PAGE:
lintel - replace, leave or replace and change window

24 Nov 2007
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United Kingdom
I recently had my house valued. It's a late Victorian terraced house and one estate agent pointed out cracks round the kitchen window and said that the lintel needed replacing. He thought that any buyer might ask to deduct this cost from the selling price. I wondered if it might be worth replacing the lintel now and while I am at it changing the window to a french door. That way I change a problem into an asset (as this would give direct access from the galley kitchen into the garden). My question is one of cost. Could anyone please give me a rough estimate of the cost of replacing a lintel versus the cost of replacing the lintel and the window with an 'off the peg' wooden patio door. The window is 118 cm wide and currently 133cm long the space for a door would be 222cm long.
Thanks in advance.
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If replacing the lintel, you will almost certainly need to involve Building Control & there is a fee involved. They will want to inspect the lintel installation before the doors are fitted to ensure suitable load bearing area; 150mm each side with a cavity wall but as your is Victorian, it will probably be a solid wall & may be different so you will need to check.

A decent set of 1.8m wide French doors, including fitting, will set you back around £1,000 but 2.2m will be quit a bit more & may be just a little too wide! You will also need to add the cost of propping, replacing the old lintel, extending the old window opening & plastering the reveals – assuming you pay someone else to do this, say, another £400-£500.

Replacing the widow is also notifyable work. You can either use a FENSA registered installer or notify Building Control who will inspect the installation & issue a conformance certificate (fee again); but be aware, you will need to provide this certificate to any potential buyer or you could have problems!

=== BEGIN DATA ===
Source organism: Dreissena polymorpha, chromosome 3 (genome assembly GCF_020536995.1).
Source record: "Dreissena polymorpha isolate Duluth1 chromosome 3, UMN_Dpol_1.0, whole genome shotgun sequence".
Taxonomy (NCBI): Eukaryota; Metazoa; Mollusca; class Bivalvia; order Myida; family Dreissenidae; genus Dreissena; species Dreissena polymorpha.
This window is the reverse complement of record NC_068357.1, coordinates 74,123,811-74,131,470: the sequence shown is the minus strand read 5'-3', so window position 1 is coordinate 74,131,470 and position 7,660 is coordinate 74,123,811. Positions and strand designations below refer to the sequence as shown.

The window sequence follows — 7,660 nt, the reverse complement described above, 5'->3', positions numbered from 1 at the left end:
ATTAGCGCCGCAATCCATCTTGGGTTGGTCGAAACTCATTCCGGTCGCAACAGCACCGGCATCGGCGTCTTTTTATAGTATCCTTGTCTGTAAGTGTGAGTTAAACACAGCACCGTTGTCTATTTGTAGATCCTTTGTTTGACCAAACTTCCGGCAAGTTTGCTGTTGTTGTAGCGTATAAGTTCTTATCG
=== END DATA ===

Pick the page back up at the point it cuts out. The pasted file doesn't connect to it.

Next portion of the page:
Using an off the peg patio door (or French doors) will probably be cheaper but some are of dubious quality & it still wont get you around the need to involve BC.
Dear Richard
Thank you so much for answering my question...I have never posted a question on-line and didn't expect an answer.

I really appreciate all your information, it is really very kind of you to take the time to explain all the building regs as well as the building advice.

I think the window is 2 cm wider than the standard french windows; so bespoke windows would have to be put in and that would bump up the price.
We bought the house in 2000 and the survey never mentioned the lintel (though the kitchen had been repainted, so there were no cracks to be seen). All they mentioned was that some bricks on the wall above the window needed repointing. I wonder how long the lintel has been significantly deteriorated...years? decades? and how long it will hold out? (Can it end in a catastrophic collapse or more of a slow slide?) The estate agent said it was very common in these Victorian terraces and I have never yet heard of one collapsing...
Your message will really help me to decide what to do before we put the house on the market.
Thanks again,
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Why dont you just do what the person before you did? Fill the cracks with crackfiller (£3) sand down (50p + arm labour) Paint sample pot (1.95) total cost £5.45, as for the outside get a male friend into DIY and ask him to point in the cracks (£5 for mortar) job done???? Not your problem anymore??

I know thats hard, but there is no point spending £2000 on french doors, unless your house is already perfect and even then all you need to do is point out that it could be done!

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